In this study we report, for the first time, the burden of bacterial and fungal meningitis among adults in three most populated provinces of Mozambique. There have been a number of previous studies of bacterial and fungal meningitis in adults in the country, but they were all conducted in a small village in southern part of the country [31,32].
Results of this study show that Cryptococcus neoformans is responsible for 38.6% of all laboratory-confirmed cases, thus making it the leading cause of meningitis among adults. These are similar to previously reported findings from other Sub-Saharan African countries, having found frequencies ranging from 60.5% to 71.6% [1,11,16,33–38].
The second most common cause of meningitis found through our study was Streptococcus pneumoniae, which is responsible for 36.7% of the infections in the country. This is also in accordance with results from previous studies conducted in adults in other African studies [39–42]. Because Mozambique introduced the pneumococcal conjugate vaccines (PCVs) into the Extended Program on Immunization (EPI) for pneumococcal disease in 2013, it has been deemed important to understand its impact on meningitis in unvaccinated adults. Although, data from other countries in sub-Saharan Africa show a decline on the impact of this disease on children [24,39,43,44], as well as, is on unvaccinated adults including those who are HIV-positive [40,45,46] this is yet to be investigated in Mozambique.
When stratified by HIV serostatus, cryptococcal meningitis was more common among HIV- infected adults when compared to HIV-uninfected adults, as corroborated by similar findings reported in other African countries with high HIV prevalence [1,36,47–51]. In sub-Saharan African, several factors may contribute to the high burden of cryptococcal meningitis, which include late HIV diagnosis and ART initiation, poor ART adherence, poor retention in care and late CrAg screening [12,51].
Findings from this study are a strong reminder of the urgent need for implementation of low-cost, point-of-care lateral flow assays (LFAs) CrAg, which are not yet a part of the routine screening among HIV infected patients in Mozambique. In 2014, a pilot implementation was conducted in three out of eleven provinces, namely, Gaza, Sofala and Cabo Delgado, but unfortunately it did not go any further. Current evidence shows that in areas with high HIV prevalence, CrAg screening in HIV infected patients with a CD4 Count ≤ 100 cells/μL is of paramount importance to provide rapid initiation of treatment leading to better patient outcomes [12,45]. World Health Organization (WHO) and the US Centre for Disease Prevention and Control (US-CDC) also recommend screening of Cryptococcus neoformans among HIV infected patients with low CD4 T cell count [21,52].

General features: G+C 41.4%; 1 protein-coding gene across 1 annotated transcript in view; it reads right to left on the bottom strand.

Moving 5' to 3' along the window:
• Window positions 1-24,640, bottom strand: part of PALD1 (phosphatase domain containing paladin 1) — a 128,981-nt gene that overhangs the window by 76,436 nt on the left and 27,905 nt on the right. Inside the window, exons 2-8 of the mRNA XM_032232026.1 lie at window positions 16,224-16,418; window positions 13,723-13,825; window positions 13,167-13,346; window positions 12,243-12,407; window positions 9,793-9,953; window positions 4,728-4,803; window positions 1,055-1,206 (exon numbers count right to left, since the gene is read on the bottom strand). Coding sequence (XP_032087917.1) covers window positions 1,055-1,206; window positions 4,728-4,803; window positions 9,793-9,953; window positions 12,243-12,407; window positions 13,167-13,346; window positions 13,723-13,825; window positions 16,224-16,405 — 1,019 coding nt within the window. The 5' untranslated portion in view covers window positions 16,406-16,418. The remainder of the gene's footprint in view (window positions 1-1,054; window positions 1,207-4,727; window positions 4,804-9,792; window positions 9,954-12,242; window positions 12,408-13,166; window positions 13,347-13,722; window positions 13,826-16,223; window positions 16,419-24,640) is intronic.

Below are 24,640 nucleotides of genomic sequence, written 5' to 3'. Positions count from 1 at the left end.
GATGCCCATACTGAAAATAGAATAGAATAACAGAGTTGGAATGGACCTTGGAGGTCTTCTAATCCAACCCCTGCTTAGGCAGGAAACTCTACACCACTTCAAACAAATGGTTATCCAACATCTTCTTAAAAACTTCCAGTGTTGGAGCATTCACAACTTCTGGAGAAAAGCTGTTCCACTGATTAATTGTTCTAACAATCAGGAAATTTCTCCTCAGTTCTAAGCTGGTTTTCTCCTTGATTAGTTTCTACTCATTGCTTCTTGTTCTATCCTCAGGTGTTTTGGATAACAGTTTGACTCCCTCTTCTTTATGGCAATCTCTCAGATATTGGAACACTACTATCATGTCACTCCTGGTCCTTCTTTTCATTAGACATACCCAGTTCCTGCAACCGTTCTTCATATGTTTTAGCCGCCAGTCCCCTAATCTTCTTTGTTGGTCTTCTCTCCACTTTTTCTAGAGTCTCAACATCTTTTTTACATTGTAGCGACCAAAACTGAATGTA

Despite the high burden of cryptococcal meningitis in sub-Saharan Africa, the access to life saving ART and antifungal medicines to treat cryptococcal meningitis remains limited [49,51,53,54]. For instance, in Mozambique, the coverage of ART in people living with HIV is still below 70% , highlighting that a large number of HIV infected patients are still at high risk of poor outcome due to the risk of developing cryptococcal meningitis.
We also investigated predictors for meningitis in adults in Mozambique and found that CD4 cell count < 100 cells/μL had strong association (aOR = 59, p = 0.001) with meningitis, as also reported in other countries [1,11,13,49–51,54–61].
We would like to acknowledge some limitations of our study, which may influence the interpretation of the results. For instance, our data was collected at three of the largest hospitals in Mozambique, which may raise some concerns regarding representativeness. Secondly, the poor quality of information recorded in the case investigation forms limited our ability to assess the outcomes among HIV- infected adults and HIV-uninfected adults. Finally, Mycobacterium tuberculosis testing was not performed because the approved protocol for the meningitis surveillance system in Mozambique does not include tuberculous meningitis, but our protocol is under revision in order to include these pathogens.
Our study provides, for the first time, evidence on the burden of cryptococcal and bacterial meningitis among adults in three provinces in Mozambique, which found that cryptococcal meningitis is the leading cause of meningitis among adults. Moreover, patients with CD4 count < 100 cells/μL are at highest risk of suffering of meningitis, suggesting that there is an urgent need of rapid rollout of Cryptococcal Antigen (CrAg) Lateral Flow Assay in Mozambique for early detection of Cryptococcus neoformans, in order to improve the outcome of HIV infected patients in Mozambique.
We thank Ezequias Sitoe and Marcelino of the bacteriology laboratory of the Hospital Central de Nampula (HCN), Timótio Bejamim of the bacteriology laboratory of the Hospital Central da Beira (HCB), and Célio Conjo and Calvina Langa of the bacteriology laboratory of the Hospital Central de Maputo, for culturing and identifying bacterial isolates. We also thank Dr. Tomás Zimba for collecting samples and completing necessary forms. We extend our thank you to all our colleagues at the Laboratório de Bacteriologia e Patógenos de Alto Risco of the Instituto Nacional de Saúde who received and helped process the samples.